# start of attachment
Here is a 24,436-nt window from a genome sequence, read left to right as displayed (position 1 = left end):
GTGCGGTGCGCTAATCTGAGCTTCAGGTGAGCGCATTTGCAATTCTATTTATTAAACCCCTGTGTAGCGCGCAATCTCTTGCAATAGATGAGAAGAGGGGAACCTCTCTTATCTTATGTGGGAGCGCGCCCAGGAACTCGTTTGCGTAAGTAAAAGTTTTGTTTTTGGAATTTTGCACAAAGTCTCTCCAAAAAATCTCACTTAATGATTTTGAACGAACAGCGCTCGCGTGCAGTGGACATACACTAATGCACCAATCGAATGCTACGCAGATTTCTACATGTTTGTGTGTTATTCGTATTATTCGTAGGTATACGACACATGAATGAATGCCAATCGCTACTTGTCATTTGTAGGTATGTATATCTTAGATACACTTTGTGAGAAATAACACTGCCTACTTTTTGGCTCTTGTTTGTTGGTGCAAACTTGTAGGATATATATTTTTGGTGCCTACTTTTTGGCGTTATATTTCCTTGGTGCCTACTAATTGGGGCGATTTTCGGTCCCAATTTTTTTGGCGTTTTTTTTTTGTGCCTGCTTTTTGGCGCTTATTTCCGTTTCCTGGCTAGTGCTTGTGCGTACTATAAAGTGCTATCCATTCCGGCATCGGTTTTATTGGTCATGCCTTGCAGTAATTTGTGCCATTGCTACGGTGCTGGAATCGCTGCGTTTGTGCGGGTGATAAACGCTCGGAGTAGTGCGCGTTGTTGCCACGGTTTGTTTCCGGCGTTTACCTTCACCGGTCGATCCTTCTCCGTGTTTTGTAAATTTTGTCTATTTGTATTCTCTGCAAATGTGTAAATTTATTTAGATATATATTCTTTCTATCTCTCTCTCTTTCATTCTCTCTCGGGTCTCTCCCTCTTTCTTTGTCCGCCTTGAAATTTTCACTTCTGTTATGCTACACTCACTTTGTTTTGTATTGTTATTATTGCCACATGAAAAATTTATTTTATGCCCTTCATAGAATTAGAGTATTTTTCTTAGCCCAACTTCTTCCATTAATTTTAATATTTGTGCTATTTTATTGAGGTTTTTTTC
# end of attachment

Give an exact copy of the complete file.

Here is a 24,436-nt window from a genome sequence, read left to right as displayed (position 1 = left end):
GTGCGGTGCGCTAATCTGAGCTTCAGGTGAGCGCATTTGCAATTCTATTTATTAAACCCCTGTGTAGCGCGCAATCTCTTGCAATAGATGAGAAGAGGGGAACCTCTCTTATCTTATGTGGGAGCGCGCCCAGGAACTCGTTTGCGTAAGTAAAAGTTTTGTTTTTGGAATTTTGCACAAAGTCTCTCCAAAAAATCTCACTTAATGATTTTGAACGAACAGCGCTCGCGTGCAGTGGACATACACTAATGCACCAATCGAATGCTACGCAGATTTCTACATGTTTGTGTGTTATTCGTATTATTCGTAGGTATACGACACATGAATGAATGCCAATCGCTACTTGTCATTTGTAGGTATGTATATCTTAGATACACTTTGTGAGAAATAACACTGCCTACTTTTTGGCTCTTGTTTGTTGGTGCAAACTTGTAGGATATATATTTTTGGTGCCTACTTTTTGGCGTTATATTTCCTTGGTGCCTACTAATTGGGGCGATTTTCGGTCCCAATTTTTTTGGCGTTTTTTTTTTGTGCCTGCTTTTTGGCGCTTATTTCCGTTTCCTGGCTAGTGCTTGTGCGTACTATAAAGTGCTATCCATTCCGGCATCGGTTTTATTGGTCATGCCTTGCAGTAATTTGTGCCATTGCTACGGTGCTGGAATCGCTGCGTTTGTGCGGGTGATAAACGCTCGGAGTAGTGCGCGTTGTTGCCACGGTTTGTTTCCGGCGTTTACCTTCACCGGTCGATCCTTCTCCGTGTTTTGTAAATTTTGTCTATTTGTATTCTCTGCAAATGTGTAAATTTATTTAGATATATATTCTTTCTATCTCTCTCTCTTTCATTCTCTCTCGGGTCTCTCCCTCTTTCTTTGTCCGCCTTGAAATTTTCACTTCTGTTATGCTACACTCACTTTGTTTTGTATTGTTATTATTGCCACATGAAAAATTTATTTTATGCCCTTCATAGAATTAGAGTATTTTTCTTAGCCCAACTTCTTCCATTAATTTTAATATTTGTGCTATTTTATTGAGGTTTTTTTC